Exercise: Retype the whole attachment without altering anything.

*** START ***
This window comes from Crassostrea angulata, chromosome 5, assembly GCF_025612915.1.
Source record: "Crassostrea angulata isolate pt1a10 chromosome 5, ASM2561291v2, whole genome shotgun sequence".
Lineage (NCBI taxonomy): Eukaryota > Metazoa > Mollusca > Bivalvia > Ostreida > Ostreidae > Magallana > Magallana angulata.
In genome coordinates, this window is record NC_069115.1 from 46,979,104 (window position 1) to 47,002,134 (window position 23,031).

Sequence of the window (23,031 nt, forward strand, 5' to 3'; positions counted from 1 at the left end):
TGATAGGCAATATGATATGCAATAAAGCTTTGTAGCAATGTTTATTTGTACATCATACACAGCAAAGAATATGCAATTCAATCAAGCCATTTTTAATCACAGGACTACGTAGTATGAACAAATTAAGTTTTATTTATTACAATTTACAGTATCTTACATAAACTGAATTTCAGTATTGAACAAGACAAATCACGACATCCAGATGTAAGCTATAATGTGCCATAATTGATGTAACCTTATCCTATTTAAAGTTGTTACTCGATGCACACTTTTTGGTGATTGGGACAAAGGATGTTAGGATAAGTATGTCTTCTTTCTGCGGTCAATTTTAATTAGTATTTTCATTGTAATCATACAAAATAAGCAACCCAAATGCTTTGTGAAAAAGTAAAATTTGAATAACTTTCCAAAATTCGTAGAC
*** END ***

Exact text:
This window comes from Crassostrea angulata, chromosome 5, assembly GCF_025612915.1.
Source record: "Crassostrea angulata isolate pt1a10 chromosome 5, ASM2561291v2, whole genome shotgun sequence".
Lineage (NCBI taxonomy): Eukaryota > Metazoa > Mollusca > Bivalvia > Ostreida > Ostreidae > Magallana > Magallana angulata.
In genome coordinates, this window is record NC_069115.1 from 46,979,104 (window position 1) to 47,002,134 (window position 23,031).

Sequence of the window (23,031 nt, forward strand, 5' to 3'; positions counted from 1 at the left end):
TGATAGGCAATATGATATGCAATAAAGCTTTGTAGCAATGTTTATTTGTACATCATACACAGCAAAGAATATGCAATTCAATCAAGCCATTTTTAATCACAGGACTACGTAGTATGAACAAATTAAGTTTTATTTATTACAATTTACAGTATCTTACATAAACTGAATTTCAGTATTGAACAAGACAAATCACGACATCCAGATGTAAGCTATAATGTGCCATAATTGATGTAACCTTATCCTATTTAAAGTTGTTACTCGATGCACACTTTTTGGTGATTGGGACAAAGGATGTTAGGATAAGTATGTCTTCTTTCTGCGGTCAATTTTAATTAGTATTTTCATTGTAATCATACAAAATAAGCAACCCAAATGCTTTGTGAAAAAGTAAAATTTGAATAACTTTCCAAAATTCGTAGAC